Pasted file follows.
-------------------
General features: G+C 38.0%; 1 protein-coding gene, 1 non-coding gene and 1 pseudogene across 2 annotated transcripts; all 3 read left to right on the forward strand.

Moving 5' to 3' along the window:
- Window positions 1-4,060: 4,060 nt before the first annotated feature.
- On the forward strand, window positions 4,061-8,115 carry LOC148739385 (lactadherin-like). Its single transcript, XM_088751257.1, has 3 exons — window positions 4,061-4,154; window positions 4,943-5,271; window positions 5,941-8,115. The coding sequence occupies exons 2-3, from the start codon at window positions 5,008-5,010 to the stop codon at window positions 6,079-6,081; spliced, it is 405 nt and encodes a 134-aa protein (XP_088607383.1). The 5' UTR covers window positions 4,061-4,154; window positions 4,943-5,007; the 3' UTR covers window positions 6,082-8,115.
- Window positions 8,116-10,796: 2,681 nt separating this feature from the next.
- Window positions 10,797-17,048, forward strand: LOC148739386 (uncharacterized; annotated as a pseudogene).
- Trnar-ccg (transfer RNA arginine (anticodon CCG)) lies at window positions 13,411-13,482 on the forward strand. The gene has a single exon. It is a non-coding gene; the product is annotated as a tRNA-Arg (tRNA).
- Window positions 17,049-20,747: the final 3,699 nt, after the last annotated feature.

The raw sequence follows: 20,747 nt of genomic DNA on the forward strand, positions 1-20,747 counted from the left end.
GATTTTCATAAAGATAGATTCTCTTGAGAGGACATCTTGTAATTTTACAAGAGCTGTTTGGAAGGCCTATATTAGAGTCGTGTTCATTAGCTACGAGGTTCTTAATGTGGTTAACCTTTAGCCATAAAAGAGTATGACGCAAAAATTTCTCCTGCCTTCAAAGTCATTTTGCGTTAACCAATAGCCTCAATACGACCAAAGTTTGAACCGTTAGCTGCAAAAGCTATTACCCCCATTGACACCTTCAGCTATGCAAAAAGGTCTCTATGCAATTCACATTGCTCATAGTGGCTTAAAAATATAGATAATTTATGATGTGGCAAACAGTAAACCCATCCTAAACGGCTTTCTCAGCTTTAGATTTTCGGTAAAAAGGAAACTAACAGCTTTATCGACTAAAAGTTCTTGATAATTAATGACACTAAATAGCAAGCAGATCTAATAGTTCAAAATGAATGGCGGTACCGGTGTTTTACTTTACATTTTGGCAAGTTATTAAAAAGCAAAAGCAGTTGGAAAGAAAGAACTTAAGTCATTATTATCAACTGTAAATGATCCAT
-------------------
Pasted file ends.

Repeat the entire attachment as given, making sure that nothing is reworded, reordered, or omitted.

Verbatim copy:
General features: G+C 38.0%; 1 protein-coding gene, 1 non-coding gene and 1 pseudogene across 2 annotated transcripts; all 3 read left to right on the forward strand.

Moving 5' to 3' along the window:
- Window positions 1-4,060: 4,060 nt before the first annotated feature.
- On the forward strand, window positions 4,061-8,115 carry LOC148739385 (lactadherin-like). Its single transcript, XM_088751257.1, has 3 exons — window positions 4,061-4,154; window positions 4,943-5,271; window positions 5,941-8,115. The coding sequence occupies exons 2-3, from the start codon at window positions 5,008-5,010 to the stop codon at window positions 6,079-6,081; spliced, it is 405 nt and encodes a 134-aa protein (XP_088607383.1). The 5' UTR covers window positions 4,061-4,154; window positions 4,943-5,007; the 3' UTR covers window positions 6,082-8,115.
- Window positions 8,116-10,796: 2,681 nt separating this feature from the next.
- Window positions 10,797-17,048, forward strand: LOC148739386 (uncharacterized; annotated as a pseudogene).
- Trnar-ccg (transfer RNA arginine (anticodon CCG)) lies at window positions 13,411-13,482 on the forward strand. The gene has a single exon. It is a non-coding gene; the product is annotated as a tRNA-Arg (tRNA).
- Window positions 17,049-20,747: the final 3,699 nt, after the last annotated feature.

The raw sequence follows: 20,747 nt of genomic DNA on the forward strand, positions 1-20,747 counted from the left end.
GATTTTCATAAAGATAGATTCTCTTGAGAGGACATCTTGTAATTTTACAAGAGCTGTTTGGAAGGCCTATATTAGAGTCGTGTTCATTAGCTACGAGGTTCTTAATGTGGTTAACCTTTAGCCATAAAAGAGTATGACGCAAAAATTTCTCCTGCCTTCAAAGTCATTTTGCGTTAACCAATAGCCTCAATACGACCAAAGTTTGAACCGTTAGCTGCAAAAGCTATTACCCCCATTGACACCTTCAGCTATGCAAAAAGGTCTCTATGCAATTCACATTGCTCATAGTGGCTTAAAAATATAGATAATTTATGATGTGGCAAACAGTAAACCCATCCTAAACGGCTTTCTCAGCTTTAGATTTTCGGTAAAAAGGAAACTAACAGCTTTATCGACTAAAAGTTCTTGATAATTAATGACACTAAATAGCAAGCAGATCTAATAGTTCAAAATGAATGGCGGTACCGGTGTTTTACTTTACATTTTGGCAAGTTATTAAAAAGCAAAAGCAGTTGGAAAGAAAGAACTTAAGTCATTATTATCAACTGTAAATGATCCAT